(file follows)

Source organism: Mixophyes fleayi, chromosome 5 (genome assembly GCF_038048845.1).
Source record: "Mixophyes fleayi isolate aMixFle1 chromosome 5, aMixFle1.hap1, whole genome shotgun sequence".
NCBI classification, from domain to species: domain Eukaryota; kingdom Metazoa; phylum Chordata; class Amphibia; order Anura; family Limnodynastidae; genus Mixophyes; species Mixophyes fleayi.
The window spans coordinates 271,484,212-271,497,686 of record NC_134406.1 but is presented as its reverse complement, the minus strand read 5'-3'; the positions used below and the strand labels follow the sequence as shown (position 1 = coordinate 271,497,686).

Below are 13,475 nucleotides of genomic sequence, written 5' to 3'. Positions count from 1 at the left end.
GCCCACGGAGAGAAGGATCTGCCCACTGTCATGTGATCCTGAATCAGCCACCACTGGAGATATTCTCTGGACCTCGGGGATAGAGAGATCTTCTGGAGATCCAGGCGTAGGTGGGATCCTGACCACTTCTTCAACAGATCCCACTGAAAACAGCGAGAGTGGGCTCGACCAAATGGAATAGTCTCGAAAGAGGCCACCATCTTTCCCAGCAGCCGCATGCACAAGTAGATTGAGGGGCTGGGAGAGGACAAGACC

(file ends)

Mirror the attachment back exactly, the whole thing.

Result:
Source organism: Mixophyes fleayi, chromosome 5 (genome assembly GCF_038048845.1).
Source record: "Mixophyes fleayi isolate aMixFle1 chromosome 5, aMixFle1.hap1, whole genome shotgun sequence".
NCBI classification, from domain to species: domain Eukaryota; kingdom Metazoa; phylum Chordata; class Amphibia; order Anura; family Limnodynastidae; genus Mixophyes; species Mixophyes fleayi.
The window spans coordinates 271,484,212-271,497,686 of record NC_134406.1 but is presented as its reverse complement, the minus strand read 5'-3'; the positions used below and the strand labels follow the sequence as shown (position 1 = coordinate 271,497,686).

Below are 13,475 nucleotides of genomic sequence, written 5' to 3'. Positions count from 1 at the left end.
GCCCACGGAGAGAAGGATCTGCCCACTGTCATGTGATCCTGAATCAGCCACCACTGGAGATATTCTCTGGACCTCGGGGATAGAGAGATCTTCTGGAGATCCAGGCGTAGGTGGGATCCTGACCACTTCTTCAACAGATCCCACTGAAAACAGCGAGAGTGGGCTCGACCAAATGGAATAGTCTCGAAAGAGGCCACCATCTTTCCCAGCAGCCGCATGCACAAGTAGATTGAGGGGCTGGGAGAGGACAAGACC